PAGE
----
The word holy, thrice uttered, cannot well be applied to the three persons severally, as is shown by the fact that the second and third three in the verse cannot. It is the repetition of intensity. The divine holiness, omnipotence, and eternity, are sublimely recognised by the creational representatives.


Verse 9

9. Glory and honour and thanks—A threefold divine ascription.


Verse 10

10. Fall down—It is remarkable that all the Greek verbs of this verse are in the future tense, and should have been so rendered. The seer tells what will be according to divine rule. The verse reads like a rubric to the celestial liturgy.

Cast… crowns before… throne—In token that they belonged to him who sat thereon, and are worn by themselves in fealty to him. This was the custom of petty kings toward their superior sovereigns. Thus, Tacitus tells us that Tiridates laid down his crown before the statue of Nero, in token that he held his throne in subjection to the emperor.


Verse 11

11. Hast created—As response to the creational representatives; it is the creation that the elders now celebrate.

For thy pleasure—A decidedly incorrect translation. The Greek signifies, on account of thy will. The creation is the consequence of the divine volition.

They are—They now exist.

Were created—Were brought into existence at first. This verse is quoted in Dr. Hodge’s Theology to prove that God’s end in creation was solely his own good pleasure and glory. But, whether that doctrine is true or not, it is not contained in these words. The text only traces the creation to the divine volition, without explicitly declaring what was the end or motive of the volition. But the thanks rendered certainly imply that a moving influence was the divine goodness, and a moving end was the happiness of the created.

SCENERY AND SCOPE OF THE APOCALYPTIC VISION.—For a clear understanding of the movements of the book, it is all important to keep in mind the following view of the visional world into which John now enters.

The door in heaven admits John into the symbolic heaven, or region and scene of Apocalyptic evolutions. The divine throne and state were on an ideal plain of vision from which a wide range on all sides can be seen.

Above is the firmament, or firmamental heaven, in which the dragon is first seen, Revelation 12:2; and from which the angel of chap. 10, and Christ in Revelation 19:11, descend; and a midheaven where the birds fly. See note Revelation 19:17; Revelation 8:13; Revelation 14:6. Above the firmament is the highest heaven, whence the New Jerusalem comes down, Revelation 21:2. Below, in more or less distant view, are the earth and sea, and even the crater of the bottomless pit, (Revelation 9:1; Revelation 20:3,) and lake of fire, Revelation 20:10. Near at hand are Mount Zion, Revelation 9:1, and the temple, Revelation 9:10, with its court, sanctuary, and altar, 11. This divine throne in regal state maintains its permanent position through the whole Apocalypse. Even when the old heaven and earth disappear, and the great white throne of judgment (Revelation 20:11) and the new earth appear, (Revelation 21:1,) this throne of Revelation remains in its moveless, ideal position. And St. John is supposed to stand permanently in its front, at due distance to command, with his observant eye, the whole scene. We imagine the throne to be in the Holy of Holies, yet so as to be usually unconcealed by curtain or wall from the seer’s eye. But once does our seer leave the presence of the Apocalyptic throne; namely, when he visits the wilderness of the harlot, 17. Perhaps, also, a second time, when he scales the top of a high mountain to survey the New Jerusalem, Revelation 21:10.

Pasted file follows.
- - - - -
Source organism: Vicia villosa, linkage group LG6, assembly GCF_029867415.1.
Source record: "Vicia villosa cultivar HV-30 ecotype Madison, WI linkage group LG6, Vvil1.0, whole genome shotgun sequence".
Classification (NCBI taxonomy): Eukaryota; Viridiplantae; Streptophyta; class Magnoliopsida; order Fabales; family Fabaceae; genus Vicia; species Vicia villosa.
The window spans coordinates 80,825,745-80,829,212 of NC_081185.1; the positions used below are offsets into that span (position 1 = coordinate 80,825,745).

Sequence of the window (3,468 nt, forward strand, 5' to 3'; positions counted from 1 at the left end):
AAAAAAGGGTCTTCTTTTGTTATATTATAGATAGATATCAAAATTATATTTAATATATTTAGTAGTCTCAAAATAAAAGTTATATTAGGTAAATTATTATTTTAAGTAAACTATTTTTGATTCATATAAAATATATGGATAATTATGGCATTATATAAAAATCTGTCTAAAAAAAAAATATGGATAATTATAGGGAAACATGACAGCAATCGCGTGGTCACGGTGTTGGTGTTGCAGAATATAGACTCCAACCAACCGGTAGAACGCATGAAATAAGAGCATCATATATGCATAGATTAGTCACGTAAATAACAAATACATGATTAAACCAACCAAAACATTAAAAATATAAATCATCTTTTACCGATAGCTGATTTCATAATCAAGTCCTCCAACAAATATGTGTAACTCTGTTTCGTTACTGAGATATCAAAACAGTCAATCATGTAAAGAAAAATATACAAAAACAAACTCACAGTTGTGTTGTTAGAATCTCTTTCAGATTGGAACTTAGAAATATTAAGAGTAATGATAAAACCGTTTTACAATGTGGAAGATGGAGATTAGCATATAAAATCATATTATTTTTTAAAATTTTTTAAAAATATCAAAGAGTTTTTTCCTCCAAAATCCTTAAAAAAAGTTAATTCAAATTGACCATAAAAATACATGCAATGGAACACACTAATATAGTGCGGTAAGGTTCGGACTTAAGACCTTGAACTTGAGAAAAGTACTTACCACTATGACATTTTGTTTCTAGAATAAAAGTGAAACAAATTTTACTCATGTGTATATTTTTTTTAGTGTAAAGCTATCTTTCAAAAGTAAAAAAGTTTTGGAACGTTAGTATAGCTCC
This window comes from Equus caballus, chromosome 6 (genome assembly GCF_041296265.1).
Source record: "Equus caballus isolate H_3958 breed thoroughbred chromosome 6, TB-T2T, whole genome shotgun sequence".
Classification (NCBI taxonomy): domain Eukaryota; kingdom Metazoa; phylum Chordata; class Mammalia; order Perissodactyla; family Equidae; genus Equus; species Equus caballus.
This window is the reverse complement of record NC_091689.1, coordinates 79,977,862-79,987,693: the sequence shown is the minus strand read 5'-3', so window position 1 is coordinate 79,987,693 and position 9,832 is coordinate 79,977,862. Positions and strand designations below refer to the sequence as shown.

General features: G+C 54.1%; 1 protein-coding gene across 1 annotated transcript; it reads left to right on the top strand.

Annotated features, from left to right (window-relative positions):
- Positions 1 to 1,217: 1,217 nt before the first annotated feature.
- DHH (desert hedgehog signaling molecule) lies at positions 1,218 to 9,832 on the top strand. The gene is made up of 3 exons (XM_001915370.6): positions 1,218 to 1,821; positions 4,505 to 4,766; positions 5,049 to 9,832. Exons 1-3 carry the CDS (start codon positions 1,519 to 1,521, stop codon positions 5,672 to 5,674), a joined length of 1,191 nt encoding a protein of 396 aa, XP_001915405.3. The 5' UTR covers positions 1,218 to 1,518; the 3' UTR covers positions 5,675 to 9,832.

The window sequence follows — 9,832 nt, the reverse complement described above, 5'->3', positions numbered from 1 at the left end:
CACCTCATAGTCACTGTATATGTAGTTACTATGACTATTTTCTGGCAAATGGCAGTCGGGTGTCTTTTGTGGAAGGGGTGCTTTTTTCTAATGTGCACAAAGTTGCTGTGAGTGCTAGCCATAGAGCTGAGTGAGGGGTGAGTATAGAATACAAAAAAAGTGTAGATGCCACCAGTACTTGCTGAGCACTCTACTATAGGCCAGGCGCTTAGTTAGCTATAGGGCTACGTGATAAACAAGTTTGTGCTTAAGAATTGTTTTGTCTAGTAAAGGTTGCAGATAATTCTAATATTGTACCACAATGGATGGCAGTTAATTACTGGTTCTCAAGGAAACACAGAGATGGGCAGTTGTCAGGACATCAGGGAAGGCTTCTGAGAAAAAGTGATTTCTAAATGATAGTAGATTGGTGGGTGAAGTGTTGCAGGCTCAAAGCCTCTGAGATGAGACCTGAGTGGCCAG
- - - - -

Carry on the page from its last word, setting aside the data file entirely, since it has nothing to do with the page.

In the following passages John’s symbolic or scenic heaven is meant: Revelation 4:1-2; Revelation 8:1; Revelation 14:17; Revelation 15:5; Revelation 16:17.

In the following, the astronomic, firmamental, or atmospheric heaven: Revelation 5:3; Revelation 5:13; Revelation 6:13-14; Revelation 8:10; Revelation 9:1; Revelation 10:1; Revelation 10:4-6; Revelation 10:8; Revelation 11:6; Revelation 11:12-13; Revelation 11:15; Revelation 11:19; Revelation 12:1; Revelation 12:3-4; Revelation 12:7-8; Revelation 12:10; Revelation 12:12; Revelation 13:6; Revelation 13:13; Revelation 15:1; Revelation 16:11; Revelation 16:21; Revelation 18:1; Revelation 18:4-5; Revelation 18:20; Revelation 19:1; Revelation 19:11; Revelation 19:14; Revelation 19:17; Revelation 20:1; Revelation 20:9; Revelation 20:11; Revelation 21:1. On this heaven, as a place of superhuman beings, see Ephesians 2:2; Ephesians 4:9-10. Highest heavens, God’s residence, Revelation 21:2-3; Revelation 21:10. God’s throne, Revelation 12:5.

 


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Bibliography Information
Whedon, Daniel. "Commentary on Revelation 4:4". "Whedon's Commentary on the Bible". https://www.studylight.org/commentaries/whe/revelation-4.html. 1874-1909.

Lectionary Calendar
Tuesday, October 22nd, 2019
the Week of Proper 24 / Ordinary 29